Kirk and Yusef

Christopher Halloran/ShutterStock New York City Council

Charlie Kirk doubles down on accusations against Central Park 5 member after wrongful police stop

Kirk deleted his take, only to post it again with more 'context.'


Tricia Crimmins


Posted on Jan 29, 2024   Updated on Jan 29, 2024, 4:13 pm CST

Charlie Kirk revealed over the weekend that he believes the Central Park Five, five men of color wrongly accused of raping a female jogger in 1989, were wrongly exonerated of the crime in 2002.

Kirk, a right-wing thought leader and the founder of Turning Point USA, posted online yesterday about Yusef Salaam, a New York City Council Member who said he was recently stopped by the NYPD department for no reason.

Police claimed Salaam was driving with illegally tinted windows, although he was not issued a citation.

Salaam is a member of the Central Park Five and was imprisoned for seven years in the 1990s after he was wrongly convicted of raping and physically assaulting Trisha Meili in Manhattan’s Central Park in 1989.

In addition to Salaam, the Central Park Five includes Antron McCray, Korey Wise, Kevin Richardson, and Raymond Santana. This election, Salaam ran for and was elected to New York City Council

Though Salaam’s conviction was overturned in 2002, Kirk believes he is guilty of the 1989 crime.

“New York City councilman Yusef Salaam, who once took part in the gruesome gang rape of a jogger in Central Park, is now furious that an NYPD officer dared to pull him over for having illegally tinted windows,” Kirk posted on Truth Social (initially on X as well). “Salaam wasn’t even arrested or given a ticket, but after getting away with gang rape he apparently thinks he deserves to be completely above the law. What a disgusting pig.”

Kirk shared a story about the incident, but it’s unclear why he’s outraged. In his statement about it, Salaam said that “the fact that the officer did not provide a rationale for the stop … calls into question how the NYPD justifies its stops of New Yorkers and highlights the need for greater transparency to ensure they are constitutional.”

After receiving an onslaught of backlash for his comments, Kirk deleted his tweet about Salaam. His post on Truth Social about the councilmember remains.

On X, though, Kirk elaborated on his theory concerning the Central Park Jogger case, noting he deleted the tweet because he wanted to provide more context.

“I said Salaam once ‘took part in a gruesome gang rape’ but did not elaborate. I should have said ‘Yusef Salaam once confessed to participating in a gang rape,'” Kirk wrote.

He said that Salaam “admitted to beating jogger Trisha Meili twice with a metal pipe, and to groping her breasts while others raped her,” which is true. But while Salaam did tell the police that he beat and groped Meili, it was later revealed that Salaam’s statements were a false confession and a result of extreme police pressure to confess.

Kirk specifically disputed the fact that Salaam was pressured into confessing by police threatening to physically beat him, saying that “not a single iota of evidence has ever been produced to support” Salaam’s account of his experience.

Kirk also said that Salaam’s fingerprints were found on Meili’s clothing, even though there wasn’t any physical evidence that linked any of the Central Park Five to the attack. There was, however, DNA evidence linking perpetrator Matias Reyes to the crime. Reyes confessed to raping and assaulting Meili in 2002.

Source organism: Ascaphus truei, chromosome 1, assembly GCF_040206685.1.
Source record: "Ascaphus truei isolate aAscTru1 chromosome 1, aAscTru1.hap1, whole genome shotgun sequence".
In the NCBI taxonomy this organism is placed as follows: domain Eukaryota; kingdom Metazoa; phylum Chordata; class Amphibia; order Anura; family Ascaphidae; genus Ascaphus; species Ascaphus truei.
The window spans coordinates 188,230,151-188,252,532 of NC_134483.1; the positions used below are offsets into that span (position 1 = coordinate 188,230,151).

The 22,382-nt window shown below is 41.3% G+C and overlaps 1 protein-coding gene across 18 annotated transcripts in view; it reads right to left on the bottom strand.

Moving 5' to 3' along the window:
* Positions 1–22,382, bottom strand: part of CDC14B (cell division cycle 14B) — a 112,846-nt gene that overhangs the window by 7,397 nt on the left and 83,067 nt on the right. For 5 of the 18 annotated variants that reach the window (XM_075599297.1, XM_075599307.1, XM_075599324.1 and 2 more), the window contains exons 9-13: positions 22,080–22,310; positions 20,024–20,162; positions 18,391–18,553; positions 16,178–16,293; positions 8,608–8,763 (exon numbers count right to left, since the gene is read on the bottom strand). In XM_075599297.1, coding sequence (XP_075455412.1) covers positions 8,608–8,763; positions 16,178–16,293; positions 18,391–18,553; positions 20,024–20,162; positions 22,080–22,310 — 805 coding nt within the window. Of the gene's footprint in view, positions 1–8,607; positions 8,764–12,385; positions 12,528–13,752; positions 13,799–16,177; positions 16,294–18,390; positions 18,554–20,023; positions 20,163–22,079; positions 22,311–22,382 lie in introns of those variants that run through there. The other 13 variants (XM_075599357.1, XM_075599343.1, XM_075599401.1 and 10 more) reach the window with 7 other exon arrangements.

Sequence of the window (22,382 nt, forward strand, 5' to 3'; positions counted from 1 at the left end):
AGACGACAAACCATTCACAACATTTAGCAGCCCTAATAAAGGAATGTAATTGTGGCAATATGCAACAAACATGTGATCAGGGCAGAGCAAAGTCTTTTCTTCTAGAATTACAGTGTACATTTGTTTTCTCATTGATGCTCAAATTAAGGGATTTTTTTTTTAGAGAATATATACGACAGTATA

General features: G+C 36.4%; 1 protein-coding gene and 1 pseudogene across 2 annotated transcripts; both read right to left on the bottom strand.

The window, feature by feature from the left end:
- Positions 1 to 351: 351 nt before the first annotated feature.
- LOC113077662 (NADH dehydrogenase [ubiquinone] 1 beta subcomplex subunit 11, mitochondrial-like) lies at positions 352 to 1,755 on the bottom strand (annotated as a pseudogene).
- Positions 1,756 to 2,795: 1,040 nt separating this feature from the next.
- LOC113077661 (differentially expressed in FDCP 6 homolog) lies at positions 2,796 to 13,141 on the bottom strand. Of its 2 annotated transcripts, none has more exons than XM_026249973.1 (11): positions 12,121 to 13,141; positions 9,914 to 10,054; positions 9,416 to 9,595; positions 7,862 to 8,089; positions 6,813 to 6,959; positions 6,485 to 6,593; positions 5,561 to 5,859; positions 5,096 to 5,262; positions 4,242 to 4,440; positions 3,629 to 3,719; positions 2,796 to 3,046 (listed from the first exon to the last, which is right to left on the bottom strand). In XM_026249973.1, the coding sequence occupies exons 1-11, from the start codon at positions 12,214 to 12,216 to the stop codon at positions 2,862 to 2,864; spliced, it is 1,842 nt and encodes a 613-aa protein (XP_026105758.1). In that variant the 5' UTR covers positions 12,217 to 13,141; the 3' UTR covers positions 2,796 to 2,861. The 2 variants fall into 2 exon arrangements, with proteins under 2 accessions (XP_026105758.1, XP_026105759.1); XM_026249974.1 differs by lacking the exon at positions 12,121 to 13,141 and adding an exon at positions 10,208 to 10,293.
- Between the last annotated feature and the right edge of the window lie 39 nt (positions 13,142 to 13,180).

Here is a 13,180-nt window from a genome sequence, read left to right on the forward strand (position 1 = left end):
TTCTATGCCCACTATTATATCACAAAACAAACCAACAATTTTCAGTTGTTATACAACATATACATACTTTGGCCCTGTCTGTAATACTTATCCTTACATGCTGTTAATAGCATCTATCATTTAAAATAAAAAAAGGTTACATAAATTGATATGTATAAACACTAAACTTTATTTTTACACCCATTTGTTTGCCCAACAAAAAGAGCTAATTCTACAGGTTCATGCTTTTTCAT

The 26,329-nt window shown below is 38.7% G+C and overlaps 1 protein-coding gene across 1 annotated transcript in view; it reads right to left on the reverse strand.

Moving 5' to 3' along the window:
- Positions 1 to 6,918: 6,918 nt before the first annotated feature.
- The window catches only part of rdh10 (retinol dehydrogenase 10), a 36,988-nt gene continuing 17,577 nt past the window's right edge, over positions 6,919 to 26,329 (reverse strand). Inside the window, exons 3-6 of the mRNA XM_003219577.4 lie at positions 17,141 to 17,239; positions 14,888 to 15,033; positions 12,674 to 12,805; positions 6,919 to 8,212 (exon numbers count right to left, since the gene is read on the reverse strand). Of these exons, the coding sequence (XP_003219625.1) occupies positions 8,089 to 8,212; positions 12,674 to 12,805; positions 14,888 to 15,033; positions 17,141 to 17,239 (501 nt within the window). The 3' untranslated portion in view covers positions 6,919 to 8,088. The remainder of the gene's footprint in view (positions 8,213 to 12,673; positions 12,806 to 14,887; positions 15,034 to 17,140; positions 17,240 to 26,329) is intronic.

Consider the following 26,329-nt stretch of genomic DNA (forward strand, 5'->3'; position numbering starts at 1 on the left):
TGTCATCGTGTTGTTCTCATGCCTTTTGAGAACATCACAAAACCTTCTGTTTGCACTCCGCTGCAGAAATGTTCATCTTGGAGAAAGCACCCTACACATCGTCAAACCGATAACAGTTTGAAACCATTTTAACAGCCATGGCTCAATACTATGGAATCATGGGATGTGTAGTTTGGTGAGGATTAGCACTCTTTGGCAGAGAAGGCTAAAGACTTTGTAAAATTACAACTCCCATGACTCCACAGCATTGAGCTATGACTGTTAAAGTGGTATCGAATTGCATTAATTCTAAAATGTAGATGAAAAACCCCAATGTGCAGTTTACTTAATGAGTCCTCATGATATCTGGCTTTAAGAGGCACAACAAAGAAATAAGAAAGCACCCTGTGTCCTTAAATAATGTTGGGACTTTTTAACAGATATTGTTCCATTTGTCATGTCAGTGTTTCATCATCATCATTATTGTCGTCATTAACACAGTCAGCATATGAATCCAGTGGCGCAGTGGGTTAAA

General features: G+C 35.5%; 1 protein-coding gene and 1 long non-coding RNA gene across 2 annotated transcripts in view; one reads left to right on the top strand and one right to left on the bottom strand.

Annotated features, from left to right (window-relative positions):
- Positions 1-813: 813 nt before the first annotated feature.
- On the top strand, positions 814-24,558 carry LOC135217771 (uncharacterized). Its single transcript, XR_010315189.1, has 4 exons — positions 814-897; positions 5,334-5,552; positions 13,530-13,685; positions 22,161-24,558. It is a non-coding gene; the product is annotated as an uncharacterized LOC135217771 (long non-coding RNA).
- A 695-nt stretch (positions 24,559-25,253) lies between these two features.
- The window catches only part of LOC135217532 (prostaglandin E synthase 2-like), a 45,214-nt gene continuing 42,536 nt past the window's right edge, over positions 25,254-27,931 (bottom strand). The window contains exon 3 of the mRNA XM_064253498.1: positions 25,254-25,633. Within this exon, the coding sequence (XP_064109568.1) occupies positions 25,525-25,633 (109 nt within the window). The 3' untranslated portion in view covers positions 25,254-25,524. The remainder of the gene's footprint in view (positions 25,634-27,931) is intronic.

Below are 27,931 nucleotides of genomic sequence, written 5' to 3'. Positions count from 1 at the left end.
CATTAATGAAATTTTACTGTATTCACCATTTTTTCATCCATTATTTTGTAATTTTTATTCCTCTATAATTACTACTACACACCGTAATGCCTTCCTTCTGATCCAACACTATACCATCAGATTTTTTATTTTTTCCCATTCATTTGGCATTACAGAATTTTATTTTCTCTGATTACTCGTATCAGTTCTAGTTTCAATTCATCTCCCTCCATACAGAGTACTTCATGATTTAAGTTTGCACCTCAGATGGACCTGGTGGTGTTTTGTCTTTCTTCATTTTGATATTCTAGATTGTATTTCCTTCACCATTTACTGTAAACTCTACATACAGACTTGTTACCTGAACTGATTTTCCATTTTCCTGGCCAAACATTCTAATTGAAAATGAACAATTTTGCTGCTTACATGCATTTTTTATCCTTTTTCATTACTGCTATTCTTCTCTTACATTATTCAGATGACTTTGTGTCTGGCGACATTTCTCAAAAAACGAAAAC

Regarding Reyes, Kirk said, “Reyes’s confirmed involvement in no way debunks the possibility that others were involved.” This is a theory that Meili herself maintains. In 2019, she told ABC News that she still believes that she was attacked in 1989 by multiple assailants.

Many of Kirk’s claims about Salaam rely on the Armstrong Report, a 2002 investigation of the Central Park jogger case that alleges that the five wrongly accused men are guilty of the crime. Kirk, citing the report, said that blood was found on Salaam’s jacket and that “more likely than not” the Central Park Five “participated in an attack upon the jogger.”

Kirk also says that Salaam’s convictions were not vacated “for any actual reason,” but this is not true. Robert Morgenthau, the Manhattan District Attorney who convicted the Central Park Five, vacated the group’s convictions because of Reyes’ confession and the DNA evidence linking him to the attack.

Others besides Kirk believe that Salaam, McCray, Wise, Richardson, and Santana are guilty. A witness from the 1990 trial maintains that Wise told her he participated in the attack on Meili, which Ann Coulter—who, too, believes the five are guilty—has mentioned multiple times in columns about the case. A former NYPD police officer who arrested some of the Central Park Five also says they are guilty.

Former President Donald Trump, who took out a full-page ad in multiple New York newspapers in 1989 calling for New York City to “bring back the death penalty” after Meili was attacked, has also said that the five men are not innocent and that their settlement with the city is a “disgrace.”

In the wake of Kirk’s statements, some have encouraged Salaam to sue him.

“God, I hope Salaam sues Kirk for this flat out ugly lie,” journalist Isaac Bailey wrote on X.

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*First Published: Jan 29, 2024, 4:12 pm CST